Uphill battle for Boks to prepare

rugby27 July 2020 06:49| © Reuters
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Springboks © Gallo Images

The Springboks face an uphill battle to be fit and ready for the upcoming Rugby Championship bio-bubble set to place in New Zealand in November.

Springbok coach Jacques Nienaber outlined as much in highlighting three phases that will have to go to plan if the Boks are to put up a competitive fight when they head to New Zealand in October.

While Australia and New Zealand have been playing competitive rugby already, the eight South African franchises only returned to training in small groups last week and it is unsure when they will be able to resume contact training.

Nienaber is understandably a worried man, as he admits that the Boks are "25% behind" where they were last season in terms of conditioning at this stage and the battle now begins to get players up to speed with the requirements for top flight rugby.

On top of this, the time is limited for competitive games before the Boks need to leave to fulfil a quarantine in New Zealand and there are still questions about their overseas-based players.

These are the three "deal-breakers" - from a purely rugby persepective - that will need to comply for the Boks to put a team onto the field in New Zealand. All three can change suddenly because of the unpredictability of the Covid-19 pandemic.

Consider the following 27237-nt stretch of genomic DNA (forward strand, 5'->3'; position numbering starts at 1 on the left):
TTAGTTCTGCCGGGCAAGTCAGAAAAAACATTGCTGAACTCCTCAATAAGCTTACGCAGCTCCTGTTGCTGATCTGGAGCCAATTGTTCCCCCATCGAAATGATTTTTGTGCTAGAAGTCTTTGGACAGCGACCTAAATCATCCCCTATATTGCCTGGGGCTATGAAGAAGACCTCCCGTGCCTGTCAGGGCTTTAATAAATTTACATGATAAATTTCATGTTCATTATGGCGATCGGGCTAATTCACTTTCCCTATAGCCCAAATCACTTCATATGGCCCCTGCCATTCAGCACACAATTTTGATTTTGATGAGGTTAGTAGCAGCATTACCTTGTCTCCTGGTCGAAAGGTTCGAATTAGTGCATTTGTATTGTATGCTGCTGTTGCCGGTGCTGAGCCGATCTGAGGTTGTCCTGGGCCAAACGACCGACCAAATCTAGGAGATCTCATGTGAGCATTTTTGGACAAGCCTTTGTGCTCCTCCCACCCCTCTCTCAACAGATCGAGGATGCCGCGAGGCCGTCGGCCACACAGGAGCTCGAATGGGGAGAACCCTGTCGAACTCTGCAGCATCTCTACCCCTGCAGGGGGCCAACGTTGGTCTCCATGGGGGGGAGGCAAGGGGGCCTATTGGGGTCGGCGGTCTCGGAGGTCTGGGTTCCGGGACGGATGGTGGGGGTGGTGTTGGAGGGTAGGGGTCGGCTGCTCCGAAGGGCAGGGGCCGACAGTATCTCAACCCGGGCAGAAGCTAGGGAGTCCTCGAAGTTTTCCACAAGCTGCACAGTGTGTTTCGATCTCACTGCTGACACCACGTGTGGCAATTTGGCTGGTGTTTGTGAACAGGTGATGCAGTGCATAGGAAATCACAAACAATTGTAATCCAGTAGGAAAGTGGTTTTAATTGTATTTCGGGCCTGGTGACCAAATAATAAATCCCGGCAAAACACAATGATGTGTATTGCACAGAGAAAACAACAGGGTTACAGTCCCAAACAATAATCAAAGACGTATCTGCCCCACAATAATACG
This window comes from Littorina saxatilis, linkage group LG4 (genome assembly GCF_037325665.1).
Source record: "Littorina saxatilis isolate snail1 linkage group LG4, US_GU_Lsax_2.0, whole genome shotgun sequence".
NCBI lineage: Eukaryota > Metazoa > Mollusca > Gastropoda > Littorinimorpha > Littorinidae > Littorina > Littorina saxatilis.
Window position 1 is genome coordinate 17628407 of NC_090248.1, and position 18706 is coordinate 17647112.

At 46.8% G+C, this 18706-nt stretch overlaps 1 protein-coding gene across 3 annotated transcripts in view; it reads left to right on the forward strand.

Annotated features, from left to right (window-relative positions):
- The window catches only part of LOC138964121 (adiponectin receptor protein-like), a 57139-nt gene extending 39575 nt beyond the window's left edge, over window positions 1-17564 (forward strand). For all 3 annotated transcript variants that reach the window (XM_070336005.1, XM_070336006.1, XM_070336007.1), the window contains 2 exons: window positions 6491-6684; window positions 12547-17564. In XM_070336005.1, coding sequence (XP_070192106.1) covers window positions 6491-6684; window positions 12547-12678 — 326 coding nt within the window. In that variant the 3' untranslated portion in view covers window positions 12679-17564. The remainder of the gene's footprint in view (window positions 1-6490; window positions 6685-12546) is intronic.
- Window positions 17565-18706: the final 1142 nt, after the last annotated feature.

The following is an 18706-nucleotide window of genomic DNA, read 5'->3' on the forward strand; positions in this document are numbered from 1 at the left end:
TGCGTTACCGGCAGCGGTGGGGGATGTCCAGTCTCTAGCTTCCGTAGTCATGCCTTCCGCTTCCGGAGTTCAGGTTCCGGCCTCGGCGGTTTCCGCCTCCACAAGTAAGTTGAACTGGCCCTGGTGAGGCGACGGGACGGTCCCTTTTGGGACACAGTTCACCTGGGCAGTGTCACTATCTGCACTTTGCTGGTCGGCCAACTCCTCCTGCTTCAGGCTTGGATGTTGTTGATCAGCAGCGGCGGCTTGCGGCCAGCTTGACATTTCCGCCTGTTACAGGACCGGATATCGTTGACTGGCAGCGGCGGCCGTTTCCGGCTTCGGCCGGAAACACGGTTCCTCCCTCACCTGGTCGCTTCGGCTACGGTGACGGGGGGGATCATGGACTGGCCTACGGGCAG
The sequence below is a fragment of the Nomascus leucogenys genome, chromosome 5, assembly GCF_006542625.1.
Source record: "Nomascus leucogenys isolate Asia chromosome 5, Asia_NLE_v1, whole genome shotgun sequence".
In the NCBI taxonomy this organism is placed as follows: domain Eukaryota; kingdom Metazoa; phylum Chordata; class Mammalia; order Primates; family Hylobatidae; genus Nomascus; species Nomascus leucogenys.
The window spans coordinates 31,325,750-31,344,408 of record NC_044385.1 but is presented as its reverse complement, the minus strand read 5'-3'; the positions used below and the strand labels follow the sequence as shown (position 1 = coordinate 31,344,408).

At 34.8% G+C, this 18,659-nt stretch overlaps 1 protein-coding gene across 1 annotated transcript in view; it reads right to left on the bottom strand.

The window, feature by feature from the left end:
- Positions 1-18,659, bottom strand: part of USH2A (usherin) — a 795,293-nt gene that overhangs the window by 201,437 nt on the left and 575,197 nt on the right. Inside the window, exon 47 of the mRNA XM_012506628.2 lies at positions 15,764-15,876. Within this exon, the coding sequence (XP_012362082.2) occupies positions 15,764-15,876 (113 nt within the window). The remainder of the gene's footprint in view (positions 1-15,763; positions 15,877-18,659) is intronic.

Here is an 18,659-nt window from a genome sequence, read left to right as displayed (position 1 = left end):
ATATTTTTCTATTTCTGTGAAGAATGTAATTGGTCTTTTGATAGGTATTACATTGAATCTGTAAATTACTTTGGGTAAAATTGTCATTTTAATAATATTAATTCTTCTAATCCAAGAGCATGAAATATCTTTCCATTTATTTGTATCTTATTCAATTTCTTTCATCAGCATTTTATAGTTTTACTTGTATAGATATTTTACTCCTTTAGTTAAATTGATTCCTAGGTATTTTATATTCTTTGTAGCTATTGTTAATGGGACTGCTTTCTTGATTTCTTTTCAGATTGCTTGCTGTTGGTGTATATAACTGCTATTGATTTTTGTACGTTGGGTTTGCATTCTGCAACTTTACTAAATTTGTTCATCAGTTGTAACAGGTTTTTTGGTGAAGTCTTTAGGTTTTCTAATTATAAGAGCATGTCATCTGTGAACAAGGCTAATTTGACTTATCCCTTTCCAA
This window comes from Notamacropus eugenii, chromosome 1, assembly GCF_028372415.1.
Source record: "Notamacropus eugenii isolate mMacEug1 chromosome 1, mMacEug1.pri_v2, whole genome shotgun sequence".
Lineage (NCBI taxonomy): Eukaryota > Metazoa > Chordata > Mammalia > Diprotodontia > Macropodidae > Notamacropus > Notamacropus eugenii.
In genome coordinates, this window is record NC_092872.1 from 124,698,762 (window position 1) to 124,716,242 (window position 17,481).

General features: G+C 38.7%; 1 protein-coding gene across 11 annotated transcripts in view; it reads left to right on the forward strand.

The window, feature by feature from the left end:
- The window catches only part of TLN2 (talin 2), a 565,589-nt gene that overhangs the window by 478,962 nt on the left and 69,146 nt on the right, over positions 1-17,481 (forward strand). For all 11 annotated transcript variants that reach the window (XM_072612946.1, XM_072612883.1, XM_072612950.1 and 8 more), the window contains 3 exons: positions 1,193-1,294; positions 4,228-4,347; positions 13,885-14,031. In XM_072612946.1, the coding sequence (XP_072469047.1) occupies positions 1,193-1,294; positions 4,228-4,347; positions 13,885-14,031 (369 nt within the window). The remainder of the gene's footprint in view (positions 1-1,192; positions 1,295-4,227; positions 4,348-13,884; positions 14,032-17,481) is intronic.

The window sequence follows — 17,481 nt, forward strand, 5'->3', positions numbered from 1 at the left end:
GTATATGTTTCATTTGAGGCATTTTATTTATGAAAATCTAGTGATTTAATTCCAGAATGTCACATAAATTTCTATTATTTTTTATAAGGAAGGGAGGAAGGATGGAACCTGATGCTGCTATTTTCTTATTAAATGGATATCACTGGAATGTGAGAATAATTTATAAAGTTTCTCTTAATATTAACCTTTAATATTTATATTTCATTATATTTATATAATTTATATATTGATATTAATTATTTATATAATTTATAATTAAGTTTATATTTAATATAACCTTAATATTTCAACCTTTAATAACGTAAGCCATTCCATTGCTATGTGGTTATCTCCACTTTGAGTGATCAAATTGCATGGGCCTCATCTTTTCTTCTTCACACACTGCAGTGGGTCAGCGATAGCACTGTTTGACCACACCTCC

"In my head, I'm not thinking about what's going to happen in New Zealand, in my head I'm still busy with the return to play. If we mess up even one phase, it could ruin everything. We already have a lot of ground to make up and it's always difficult to admit that, but it is what it is. We are about 11 weeks behind New Zealand - almost three months behind New Zealand," Nienaber said.

Nienaber said every phase is a crucial part of the puzzle for the World Champions to be competitive when they take the field again.


"For us to go and play in the Rugby Championship, the very first thing is to get the 'return to play' right. This is getting the players back onto thenfield and to prepare them so that they are not exposed to long-term injuries.

"We have a responsibility to ensure the player has sufficient conditioning to be able to play rugby. That's why it's so important to do it right - and here we are led by government in terms of when we can move to the next stage.

"We are back in training in small groups this week and this is planned for three weeks and if we get permission and government is happy, we will move to contact training for at least a month. We will submit that request to government and if they are happy, then we will carry on.

"That's for the next seven weeks, and that going to be critical, to get players accustomed to exercise. You know, our players have not had access to gyms etc. That is phase one."


Phase two will be a competitive domestic competition - there are hopes to start at the end of August, but early September could see an eight team Currie Cup-style competition if everything goes well.

"We then want player to play at least six matches - in whatever competition there is. This is the first block. Get them on the field, get them accustomed to rugby training and then to rugby for a month, and then six matches."